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Straight from the Horses’ Mouth

The How’s and Why’s of Equine Dental Care

Horses have a unique set of chompers that warrant personalized care to keep them comfortable and healthy at all stages of life.  As an animal that evolved to graze, the equine species possesses teeth meant to serve them well on open range, spending the vast majority of their day chewing tough forage. With modern domestication, many horses have been transformed into meal eaters and spend a much shorter amount of their day eating. In addition, grain and hay generally tend to be much softer than wild grasses, and do not wear equine teeth as well. As a result, many of our domesticated horses now require routine care to keep their teeth healthy and to preserve the function of their teeth well into their later years.

Anatomy of a Horse Mouth

The adult equine possesses between 36-44 teeth; 12 incisors, 0-4 canines, 0-4 wolf teeth or first premolars, and 24 cheek teeth, composed of premolars and molars. The bars, or diastema, of the horse’s mouth is the large space between the incisors and the molars, and is where the bit sits. Wolf teeth, if present, are commonly removed at 2 years of age as these are small teeth that can interfere with the bit. Horses start to get their first set of baby teeth, or deciduous teeth, at the time of birth, which are fully erupted by 8 months. At 2.5 years of age, horses will begin replacing their baby teeth starting with the middle incisors. This process continues slowly, and horses have a full set of adult teeth by age 5 when their canines erupt.  Equine teeth are extremely long, and the amount of tooth visible in the mouth is only the tip of the iceberg. As a horse ages and their molars become worn down by grinding feed, the teeth will continue to erupt to replace tooth that has worn away.

horse mouth

Common Dental Issues

Equine tooth problems arise for a number of reasons, stemming from abnormal anatomy, injury, and irregular wear. The most common issues include sharp points on the sides of the cheek teeth that can cause ulcers and lacerations to the cheeks and tongue, and long hooks on the front or back cheek teeth.  Over time some horses can develop a wave mouth due to an abnormal or uneven bite, which causes the molars to wear in an irregular wave-shaped pattern. Horses with an over or underbite may  not wear their incisors properly, and these front teeth may require attention as well. Many of these issues can be corrected if caught early, but if allowed to worsen it may take several treatments over 6-18 months to correct these issues.  In addition to wear and tear a horse may experience lost or broken teeth, retained baby caps, and tooth infections which can cause serious issues.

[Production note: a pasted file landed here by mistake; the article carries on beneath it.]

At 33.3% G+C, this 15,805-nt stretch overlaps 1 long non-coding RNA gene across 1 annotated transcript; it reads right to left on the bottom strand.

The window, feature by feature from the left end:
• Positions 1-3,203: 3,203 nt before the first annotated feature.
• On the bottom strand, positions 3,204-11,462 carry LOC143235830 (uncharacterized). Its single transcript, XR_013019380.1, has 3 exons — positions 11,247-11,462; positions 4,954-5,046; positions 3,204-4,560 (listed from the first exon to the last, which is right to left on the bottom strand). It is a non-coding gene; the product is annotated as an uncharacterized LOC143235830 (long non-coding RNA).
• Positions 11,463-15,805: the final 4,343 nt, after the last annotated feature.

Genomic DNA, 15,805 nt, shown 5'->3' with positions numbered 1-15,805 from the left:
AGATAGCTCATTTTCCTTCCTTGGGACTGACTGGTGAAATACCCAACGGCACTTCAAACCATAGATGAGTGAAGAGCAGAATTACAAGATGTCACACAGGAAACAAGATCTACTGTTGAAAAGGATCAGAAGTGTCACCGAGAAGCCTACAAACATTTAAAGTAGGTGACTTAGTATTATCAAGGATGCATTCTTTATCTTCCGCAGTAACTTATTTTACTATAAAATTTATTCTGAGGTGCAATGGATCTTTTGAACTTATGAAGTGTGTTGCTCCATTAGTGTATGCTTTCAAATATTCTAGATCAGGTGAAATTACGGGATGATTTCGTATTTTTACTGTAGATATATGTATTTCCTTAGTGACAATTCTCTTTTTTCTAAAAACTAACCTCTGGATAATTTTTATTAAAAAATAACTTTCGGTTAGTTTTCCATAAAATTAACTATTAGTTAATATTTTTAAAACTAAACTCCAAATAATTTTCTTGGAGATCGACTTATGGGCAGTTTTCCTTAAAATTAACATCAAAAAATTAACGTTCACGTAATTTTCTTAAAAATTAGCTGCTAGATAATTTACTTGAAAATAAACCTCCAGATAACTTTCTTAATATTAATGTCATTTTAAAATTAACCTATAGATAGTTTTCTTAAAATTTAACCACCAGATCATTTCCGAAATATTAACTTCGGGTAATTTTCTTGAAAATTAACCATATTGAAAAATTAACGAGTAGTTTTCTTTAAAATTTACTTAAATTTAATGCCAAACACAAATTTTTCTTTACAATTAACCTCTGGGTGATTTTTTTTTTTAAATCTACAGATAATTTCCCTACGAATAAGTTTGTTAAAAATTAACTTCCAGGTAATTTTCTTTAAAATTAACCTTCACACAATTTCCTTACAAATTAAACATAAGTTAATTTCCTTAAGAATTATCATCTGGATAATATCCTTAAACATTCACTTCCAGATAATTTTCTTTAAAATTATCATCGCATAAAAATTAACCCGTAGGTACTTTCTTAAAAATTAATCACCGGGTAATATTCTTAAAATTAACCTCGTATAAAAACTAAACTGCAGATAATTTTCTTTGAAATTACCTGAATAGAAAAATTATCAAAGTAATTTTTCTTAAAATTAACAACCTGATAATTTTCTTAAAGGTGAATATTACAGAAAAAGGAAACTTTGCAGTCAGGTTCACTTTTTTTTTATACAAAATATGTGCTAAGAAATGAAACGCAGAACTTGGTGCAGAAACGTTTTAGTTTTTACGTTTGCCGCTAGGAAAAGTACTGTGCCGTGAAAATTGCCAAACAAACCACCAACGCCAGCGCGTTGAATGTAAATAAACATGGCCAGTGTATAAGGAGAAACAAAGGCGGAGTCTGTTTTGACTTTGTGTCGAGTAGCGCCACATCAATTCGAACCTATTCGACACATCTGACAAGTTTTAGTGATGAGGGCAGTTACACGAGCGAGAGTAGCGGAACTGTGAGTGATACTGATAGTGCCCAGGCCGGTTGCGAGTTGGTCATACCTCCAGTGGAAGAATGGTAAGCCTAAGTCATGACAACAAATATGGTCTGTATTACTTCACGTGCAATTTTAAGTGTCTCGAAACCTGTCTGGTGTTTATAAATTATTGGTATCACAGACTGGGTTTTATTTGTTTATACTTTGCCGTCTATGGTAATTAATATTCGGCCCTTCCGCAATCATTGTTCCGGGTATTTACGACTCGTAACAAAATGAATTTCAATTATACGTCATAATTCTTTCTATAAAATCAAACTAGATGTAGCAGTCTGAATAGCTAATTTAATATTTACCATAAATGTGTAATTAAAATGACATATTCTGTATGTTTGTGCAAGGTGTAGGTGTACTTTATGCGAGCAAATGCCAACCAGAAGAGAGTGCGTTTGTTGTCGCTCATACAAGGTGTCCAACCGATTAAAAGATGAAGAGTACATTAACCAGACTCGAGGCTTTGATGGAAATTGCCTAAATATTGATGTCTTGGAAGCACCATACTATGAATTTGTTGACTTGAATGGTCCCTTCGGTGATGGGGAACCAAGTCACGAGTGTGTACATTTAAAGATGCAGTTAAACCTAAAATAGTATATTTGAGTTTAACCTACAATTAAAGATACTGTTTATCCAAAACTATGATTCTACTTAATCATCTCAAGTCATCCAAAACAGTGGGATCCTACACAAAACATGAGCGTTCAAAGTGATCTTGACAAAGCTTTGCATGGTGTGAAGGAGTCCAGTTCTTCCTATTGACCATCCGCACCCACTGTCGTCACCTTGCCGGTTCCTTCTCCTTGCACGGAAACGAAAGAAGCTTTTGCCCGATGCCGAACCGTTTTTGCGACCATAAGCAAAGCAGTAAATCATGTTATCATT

Signs of a Problem

The indicators of dental disease varies depending on the particular issue and how it affects your horse.  One of the most classic symptoms is finding wads of feed around the pen from a horse unable to properly chew and swallow his feed. This dropping of feed is commonly known as “quidding.” Some horses may show subtle signs such as having difficulty chewing, losing weight, or passing large feed particles in their manure.  Poorly chewed feed can become a colic risk, as large pieces of feed passing through the intestine can increase the chance of impactions.  Alternatively, horses may have more dramatic symptoms such as refusing or fighting the bit, head tossing, or rolling their tongue.  Severe disease such as tooth infections may cause a foul odor from the mouth or nostrils, bloody or foul nasal discharge, and swelling of the face or jaw.

Benefits of Preventative Dental Care

The benefits of routine dental care are numerous, not only for the immediate comfort and health of your horse, but for preserving their dental integrity for years and decades to come. In particular, emphasis should be placed on pursuing care before severe problems occur.  Foals should be examined within the first six months of life to detect any birth defects that may need to be addressed. Adult horses should be evaluated annually to facilitate correction of issues as they arise.  If a problem is suspected, your horse can be sedated to provide a more comfortable, anxiety-free experience, and to effectively visualize and access all corners of the mouth and allow accurate diagnosis and treatment of any issues. Hand or power dental tools will be utilized to correct abnormalities. Of course every horse’s teeth are completely different, and as a result their dental needs vary from low maintenance to high. Consult your veterinarian to discuss a dental plan that fits the needs of your horse and your lifestyle.

Megan S. Munis, DVM 

Prescott Animal Hospital Equine Center